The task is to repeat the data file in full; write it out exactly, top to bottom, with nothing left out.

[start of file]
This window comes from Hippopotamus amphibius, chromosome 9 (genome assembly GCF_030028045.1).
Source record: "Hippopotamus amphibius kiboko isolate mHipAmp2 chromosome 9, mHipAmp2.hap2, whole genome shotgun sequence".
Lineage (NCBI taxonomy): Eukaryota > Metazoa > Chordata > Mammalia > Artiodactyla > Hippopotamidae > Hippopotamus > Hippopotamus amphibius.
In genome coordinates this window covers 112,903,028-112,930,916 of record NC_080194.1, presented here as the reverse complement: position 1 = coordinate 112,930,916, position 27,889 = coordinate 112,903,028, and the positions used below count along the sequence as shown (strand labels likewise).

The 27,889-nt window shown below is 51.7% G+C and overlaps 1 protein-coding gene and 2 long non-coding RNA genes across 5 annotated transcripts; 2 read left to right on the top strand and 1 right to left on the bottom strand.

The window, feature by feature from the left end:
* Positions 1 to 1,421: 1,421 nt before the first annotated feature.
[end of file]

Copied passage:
This window comes from Hippopotamus amphibius, chromosome 9 (genome assembly GCF_030028045.1).
Source record: "Hippopotamus amphibius kiboko isolate mHipAmp2 chromosome 9, mHipAmp2.hap2, whole genome shotgun sequence".
Lineage (NCBI taxonomy): Eukaryota > Metazoa > Chordata > Mammalia > Artiodactyla > Hippopotamidae > Hippopotamus > Hippopotamus amphibius.
In genome coordinates this window covers 112,903,028-112,930,916 of record NC_080194.1, presented here as the reverse complement: position 1 = coordinate 112,930,916, position 27,889 = coordinate 112,903,028, and the positions used below count along the sequence as shown (strand labels likewise).

The 27,889-nt window shown below is 51.7% G+C and overlaps 1 protein-coding gene and 2 long non-coding RNA genes across 5 annotated transcripts; 2 read left to right on the top strand and 1 right to left on the bottom strand.

The window, feature by feature from the left end:
* Positions 1 to 1,421: 1,421 nt before the first annotated feature.